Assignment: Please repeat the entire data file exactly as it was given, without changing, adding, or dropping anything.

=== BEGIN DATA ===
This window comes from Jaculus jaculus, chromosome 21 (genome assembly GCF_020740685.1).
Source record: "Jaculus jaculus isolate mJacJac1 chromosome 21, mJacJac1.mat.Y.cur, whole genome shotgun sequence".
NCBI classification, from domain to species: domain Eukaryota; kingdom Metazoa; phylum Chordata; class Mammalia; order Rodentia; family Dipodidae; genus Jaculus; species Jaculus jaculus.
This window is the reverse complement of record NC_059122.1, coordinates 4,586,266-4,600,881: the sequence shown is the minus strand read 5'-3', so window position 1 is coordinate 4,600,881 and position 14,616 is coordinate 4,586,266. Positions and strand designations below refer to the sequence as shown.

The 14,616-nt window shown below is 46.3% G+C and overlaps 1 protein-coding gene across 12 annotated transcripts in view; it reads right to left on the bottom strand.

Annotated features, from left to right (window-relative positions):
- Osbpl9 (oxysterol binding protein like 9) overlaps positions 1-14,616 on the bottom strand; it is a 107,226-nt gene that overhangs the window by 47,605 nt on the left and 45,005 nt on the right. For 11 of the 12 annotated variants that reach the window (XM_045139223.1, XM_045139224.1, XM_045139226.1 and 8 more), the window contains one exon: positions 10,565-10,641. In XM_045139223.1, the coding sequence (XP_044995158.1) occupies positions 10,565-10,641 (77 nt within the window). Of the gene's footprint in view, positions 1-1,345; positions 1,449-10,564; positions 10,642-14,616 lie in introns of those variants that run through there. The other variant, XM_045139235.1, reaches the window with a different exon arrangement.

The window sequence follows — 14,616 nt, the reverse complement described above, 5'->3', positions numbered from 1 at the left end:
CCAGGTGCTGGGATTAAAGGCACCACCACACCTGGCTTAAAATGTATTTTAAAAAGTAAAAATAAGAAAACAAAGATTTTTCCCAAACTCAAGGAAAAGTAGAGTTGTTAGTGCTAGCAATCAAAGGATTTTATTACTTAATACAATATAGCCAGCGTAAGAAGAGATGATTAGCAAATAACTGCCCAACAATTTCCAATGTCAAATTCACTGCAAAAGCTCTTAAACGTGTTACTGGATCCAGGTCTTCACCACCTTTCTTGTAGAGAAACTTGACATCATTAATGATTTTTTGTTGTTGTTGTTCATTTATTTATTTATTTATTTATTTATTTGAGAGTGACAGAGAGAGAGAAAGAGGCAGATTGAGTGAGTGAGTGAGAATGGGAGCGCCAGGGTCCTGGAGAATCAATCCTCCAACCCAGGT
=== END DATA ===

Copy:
This window comes from Jaculus jaculus, chromosome 21 (genome assembly GCF_020740685.1).
Source record: "Jaculus jaculus isolate mJacJac1 chromosome 21, mJacJac1.mat.Y.cur, whole genome shotgun sequence".
NCBI classification, from domain to species: domain Eukaryota; kingdom Metazoa; phylum Chordata; class Mammalia; order Rodentia; family Dipodidae; genus Jaculus; species Jaculus jaculus.
This window is the reverse complement of record NC_059122.1, coordinates 4,586,266-4,600,881: the sequence shown is the minus strand read 5'-3', so window position 1 is coordinate 4,600,881 and position 14,616 is coordinate 4,586,266. Positions and strand designations below refer to the sequence as shown.

The 14,616-nt window shown below is 46.3% G+C and overlaps 1 protein-coding gene across 12 annotated transcripts in view; it reads right to left on the bottom strand.

Annotated features, from left to right (window-relative positions):
- Osbpl9 (oxysterol binding protein like 9) overlaps positions 1-14,616 on the bottom strand; it is a 107,226-nt gene that overhangs the window by 47,605 nt on the left and 45,005 nt on the right. For 11 of the 12 annotated variants that reach the window (XM_045139223.1, XM_045139224.1, XM_045139226.1 and 8 more), the window contains one exon: positions 10,565-10,641. In XM_045139223.1, the coding sequence (XP_044995158.1) occupies positions 10,565-10,641 (77 nt within the window). Of the gene's footprint in view, positions 1-1,345; positions 1,449-10,564; positions 10,642-14,616 lie in introns of those variants that run through there. The other variant, XM_045139235.1, reaches the window with a different exon arrangement.

The window sequence follows — 14,616 nt, the reverse complement described above, 5'->3', positions numbered from 1 at the left end:
CCAGGTGCTGGGATTAAAGGCACCACCACACCTGGCTTAAAATGTATTTTAAAAAGTAAAAATAAGAAAACAAAGATTTTTCCCAAACTCAAGGAAAAGTAGAGTTGTTAGTGCTAGCAATCAAAGGATTTTATTACTTAATACAATATAGCCAGCGTAAGAAGAGATGATTAGCAAATAACTGCCCAACAATTTCCAATGTCAAATTCACTGCAAAAGCTCTTAAACGTGTTACTGGATCCAGGTCTTCACCACCTTTCTTGTAGAGAAACTTGACATCATTAATGATTTTTTGTTGTTGTTGTTCATTTATTTATTTATTTATTTATTTATTTGAGAGTGACAGAGAGAGAGAAAGAGGCAGATTGAGTGAGTGAGTGAGAATGGGAGCGCCAGGGTCCTGGAGAATCAATCCTCCAACCCAGGT